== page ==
Krebs brewery helps revive Polish beer

If you want to revive a rare Polish beer that has been commercially extinct for nearly 20 years, it helps to have the right people on your brew team.
by Nick Trougakos Published: April 18, 2012
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“For a time we thought about building a giant smokehouse out here to do it ourselves,” Scott said, chuckling.

Thankfully, Lalli has a solid relationship with the Weyermann malting company in Bamburg, Germany. The brewmaster emailed his contacts there with a request.

“As it happened, they were having a meeting about new product lines and things like that,” Scott said. “They replied right away, ‘Yeah, that's a great idea. It'll be on its way.'”

With yeast and malt in hand, the project was a full go.

“You can't do anything more to lend authenticity than get the yeast that's not available here in the states,” Scott said. “So we got the grain that's not available, the yeast's that's not available.”

Choc did not stop there. They profiled the water found in wells around the defunct brewery that produced Gratzer in the western Poland town of Grodzisk. (In the early 20th century, Grodzisk was referred to by the German name Gratz. The beer was called Gratzer, meaning “from Gratz.”)

As it turns out, Scott said, the water in Krebs is “relatively similar.” After a few small adjustments and mineral additions, Choc had the water.

The last of the four major beer ingredients, the hops, were a little easier to deal with. The traditional hop variety in Gratzer was called Nowotomyski. It was developed in the mid-1800s, but now “is not readily available on the world market,” Scott said. He selected Polish Lubliner hops based on their common ancestry and extended lineage.

The team even went so far as to meet Polish homebrewers after a brewing trade show in Germany. One of the homebrewers had interviewed an 85-year-old former Grodzisk brewery employee and was able to relay the production schedule for the beer. All that was left was actually brewing the Gratzer.

‘An unlikely scenario'

Watching Gratzer bubble and boil in a brew kettle, a thought occurs: If Gratzer's so great, why aren't they brewing it in Poland? Why is Choc doing it?

The answers are complicated and simple: The fall of the Iron Curtain, and it's just pretty cool to do something no one else is doing, respectively.

Scott combed over countless brewing texts and historical documents, translating from German to English to gain a complete understanding of the beer and its history.

“A hundred years ago, it was at the height of its fame,” he said. “It was exported to other countries and it was quite famous.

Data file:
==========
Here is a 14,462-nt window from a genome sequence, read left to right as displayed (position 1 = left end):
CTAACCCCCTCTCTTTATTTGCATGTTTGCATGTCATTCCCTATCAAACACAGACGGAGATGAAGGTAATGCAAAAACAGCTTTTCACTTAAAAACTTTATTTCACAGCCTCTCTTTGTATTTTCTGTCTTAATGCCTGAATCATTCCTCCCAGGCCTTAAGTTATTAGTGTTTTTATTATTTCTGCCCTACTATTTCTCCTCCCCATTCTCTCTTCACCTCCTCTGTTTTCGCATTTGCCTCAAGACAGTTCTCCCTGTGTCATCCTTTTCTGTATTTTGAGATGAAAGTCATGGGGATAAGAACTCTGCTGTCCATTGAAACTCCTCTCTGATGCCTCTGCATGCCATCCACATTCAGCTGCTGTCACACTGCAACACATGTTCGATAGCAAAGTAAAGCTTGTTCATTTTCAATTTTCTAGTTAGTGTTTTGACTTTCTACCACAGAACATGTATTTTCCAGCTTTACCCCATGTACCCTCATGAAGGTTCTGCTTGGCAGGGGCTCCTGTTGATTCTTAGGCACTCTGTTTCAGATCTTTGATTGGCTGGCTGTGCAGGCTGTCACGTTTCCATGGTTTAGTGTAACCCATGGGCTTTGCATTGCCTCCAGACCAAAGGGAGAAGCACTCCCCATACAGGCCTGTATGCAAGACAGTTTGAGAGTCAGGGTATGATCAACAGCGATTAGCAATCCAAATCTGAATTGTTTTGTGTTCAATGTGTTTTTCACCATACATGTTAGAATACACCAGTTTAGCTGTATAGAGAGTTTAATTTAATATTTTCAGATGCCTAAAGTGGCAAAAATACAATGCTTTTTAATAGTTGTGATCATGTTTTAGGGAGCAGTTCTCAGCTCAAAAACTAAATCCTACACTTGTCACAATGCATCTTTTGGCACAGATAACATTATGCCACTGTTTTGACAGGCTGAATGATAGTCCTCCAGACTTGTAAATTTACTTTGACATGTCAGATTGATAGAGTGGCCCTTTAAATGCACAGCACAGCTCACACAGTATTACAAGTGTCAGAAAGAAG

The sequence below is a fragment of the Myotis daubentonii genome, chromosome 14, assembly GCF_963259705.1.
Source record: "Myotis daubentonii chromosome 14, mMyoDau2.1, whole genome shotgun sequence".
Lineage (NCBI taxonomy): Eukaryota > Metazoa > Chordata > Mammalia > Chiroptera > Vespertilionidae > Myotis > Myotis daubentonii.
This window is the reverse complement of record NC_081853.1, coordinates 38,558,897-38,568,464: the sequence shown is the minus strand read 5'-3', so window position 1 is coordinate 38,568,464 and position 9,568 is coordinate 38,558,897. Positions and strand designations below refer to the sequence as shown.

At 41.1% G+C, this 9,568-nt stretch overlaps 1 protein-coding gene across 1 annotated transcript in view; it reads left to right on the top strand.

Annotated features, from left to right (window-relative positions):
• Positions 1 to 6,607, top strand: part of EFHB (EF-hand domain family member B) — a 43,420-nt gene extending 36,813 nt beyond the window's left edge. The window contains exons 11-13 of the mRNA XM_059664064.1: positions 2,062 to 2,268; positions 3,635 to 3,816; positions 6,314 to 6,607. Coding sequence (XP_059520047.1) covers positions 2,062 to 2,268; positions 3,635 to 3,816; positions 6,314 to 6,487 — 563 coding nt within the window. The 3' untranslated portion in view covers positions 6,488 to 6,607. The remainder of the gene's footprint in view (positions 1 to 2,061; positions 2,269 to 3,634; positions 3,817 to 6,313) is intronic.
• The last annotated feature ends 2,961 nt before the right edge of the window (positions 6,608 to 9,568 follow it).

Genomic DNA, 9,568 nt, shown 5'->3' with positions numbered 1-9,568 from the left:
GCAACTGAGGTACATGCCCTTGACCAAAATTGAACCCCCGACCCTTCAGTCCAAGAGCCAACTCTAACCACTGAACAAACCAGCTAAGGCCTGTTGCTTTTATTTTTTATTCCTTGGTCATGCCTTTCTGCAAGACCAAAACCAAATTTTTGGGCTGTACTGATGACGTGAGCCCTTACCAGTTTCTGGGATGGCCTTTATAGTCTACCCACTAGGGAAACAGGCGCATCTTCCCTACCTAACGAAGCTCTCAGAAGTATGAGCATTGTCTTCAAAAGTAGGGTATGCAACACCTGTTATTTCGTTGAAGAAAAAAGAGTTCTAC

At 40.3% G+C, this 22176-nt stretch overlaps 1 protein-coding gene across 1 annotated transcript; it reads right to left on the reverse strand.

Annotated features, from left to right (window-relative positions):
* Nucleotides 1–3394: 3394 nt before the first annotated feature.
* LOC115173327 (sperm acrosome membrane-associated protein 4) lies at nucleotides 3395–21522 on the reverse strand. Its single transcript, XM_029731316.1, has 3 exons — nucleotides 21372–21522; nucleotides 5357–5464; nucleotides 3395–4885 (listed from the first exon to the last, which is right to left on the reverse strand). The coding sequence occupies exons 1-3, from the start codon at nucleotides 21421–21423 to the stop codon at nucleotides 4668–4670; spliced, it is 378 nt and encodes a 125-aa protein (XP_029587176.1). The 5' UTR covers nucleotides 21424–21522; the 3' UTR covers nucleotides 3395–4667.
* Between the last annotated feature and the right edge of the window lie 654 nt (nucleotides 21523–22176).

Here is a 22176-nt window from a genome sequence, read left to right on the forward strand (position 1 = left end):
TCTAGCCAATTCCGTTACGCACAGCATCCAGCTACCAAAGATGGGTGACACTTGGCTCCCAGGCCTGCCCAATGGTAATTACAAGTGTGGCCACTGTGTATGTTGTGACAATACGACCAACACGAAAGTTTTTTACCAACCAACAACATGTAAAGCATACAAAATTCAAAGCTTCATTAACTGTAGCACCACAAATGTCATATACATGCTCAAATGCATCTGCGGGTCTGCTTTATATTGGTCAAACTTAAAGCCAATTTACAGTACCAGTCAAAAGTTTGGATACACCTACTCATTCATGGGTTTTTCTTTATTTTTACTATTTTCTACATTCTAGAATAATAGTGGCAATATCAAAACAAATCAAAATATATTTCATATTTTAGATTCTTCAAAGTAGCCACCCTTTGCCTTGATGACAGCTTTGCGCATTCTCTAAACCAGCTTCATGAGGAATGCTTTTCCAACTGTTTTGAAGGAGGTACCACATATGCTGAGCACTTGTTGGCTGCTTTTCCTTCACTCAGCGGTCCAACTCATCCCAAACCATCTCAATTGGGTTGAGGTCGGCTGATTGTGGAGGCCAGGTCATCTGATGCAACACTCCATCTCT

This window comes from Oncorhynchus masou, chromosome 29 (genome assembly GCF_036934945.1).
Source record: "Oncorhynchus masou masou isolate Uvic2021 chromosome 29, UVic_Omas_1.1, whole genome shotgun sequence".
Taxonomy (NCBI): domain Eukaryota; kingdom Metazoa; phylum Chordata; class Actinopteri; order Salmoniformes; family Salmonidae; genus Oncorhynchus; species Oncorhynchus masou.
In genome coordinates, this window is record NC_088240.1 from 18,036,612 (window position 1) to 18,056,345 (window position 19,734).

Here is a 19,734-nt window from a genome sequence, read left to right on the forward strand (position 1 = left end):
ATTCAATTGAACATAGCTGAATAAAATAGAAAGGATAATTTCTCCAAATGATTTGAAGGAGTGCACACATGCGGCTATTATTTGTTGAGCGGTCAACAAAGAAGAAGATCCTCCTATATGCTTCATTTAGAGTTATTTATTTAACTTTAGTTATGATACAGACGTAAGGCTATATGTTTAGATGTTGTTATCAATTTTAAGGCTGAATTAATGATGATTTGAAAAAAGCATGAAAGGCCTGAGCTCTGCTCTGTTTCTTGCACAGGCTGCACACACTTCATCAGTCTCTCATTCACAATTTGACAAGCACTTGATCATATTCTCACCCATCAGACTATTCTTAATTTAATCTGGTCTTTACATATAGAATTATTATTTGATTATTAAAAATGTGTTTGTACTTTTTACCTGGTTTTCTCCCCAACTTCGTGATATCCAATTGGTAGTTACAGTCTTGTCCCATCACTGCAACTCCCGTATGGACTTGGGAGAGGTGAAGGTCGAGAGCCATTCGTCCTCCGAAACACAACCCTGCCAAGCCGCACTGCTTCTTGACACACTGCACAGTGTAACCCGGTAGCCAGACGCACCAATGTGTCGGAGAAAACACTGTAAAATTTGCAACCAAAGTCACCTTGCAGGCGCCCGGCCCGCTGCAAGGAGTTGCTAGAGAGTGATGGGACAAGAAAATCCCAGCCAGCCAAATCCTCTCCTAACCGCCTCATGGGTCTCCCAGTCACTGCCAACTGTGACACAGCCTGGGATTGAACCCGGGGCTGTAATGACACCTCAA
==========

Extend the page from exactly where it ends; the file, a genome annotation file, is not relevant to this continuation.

“After World War II, Poland fell into the Soviet sphere of influence,” Scott said. “After the wall fell … they associated the beer with the old regime. Everybody was looking forward and looking to things Western. The sales had been dropping down over some time, but that was sort of the final nail.”

In 1994, the Grodzisk brewery was bought by a competitor and closed.

Choc, meanwhile, is developing a reputation for reviving rare European beers. In 2011, they rolled out an obscure salty and tart German wheat beer called Gose (pronounce GOES-ah). Gratzer fit the profile of a unique challenge for the brew team.

“You can kind of get bogged down in your normal production routine,” Prichard, the brewery president, said. “So it's really important to try to create new beers, or try to revive beers, or just do different things that are a challenge for us technically — so we stay fresh and stay really interested in the process.”

Prichard said sales of the beer, which was released earlier this year, have been “great.”

“We are very pleased with the sales and quality,” he said. “If anything, it has exceeded our expectations.”

Lalli summed up the Gratzer mission succinctly.

“If you can put it together,” he said, “how can you not do stuff like that?”

Scott takes an altruistic view.

“We've inherited other rich brewing traditions,” he said. “It's been passed on by people whose names have been lost to history. A lot of those people have handed on and kept things for us to enjoy.

“So if you have the opportunity, why not do the same thing and pass it on to the next group of brewers and consumers.”

And what about the fact that a craft brewery in rural southeast Oklahoma could be responsible for the rebirth of a beer?

“It's an unlikely scenario,” Scott said. “But it doesn't really matter where, as long as it happens somewhere.”

by Nick Trougakos
Local Editor
Local Editor Nick Trougakos has been with The Oklahoman since 2002. Trougakos covered the military, federal agencies and courts before becoming an editor in 2005. Prior to joining The Oklahoman, Trougakos was a reporter for the Oklahoma City...
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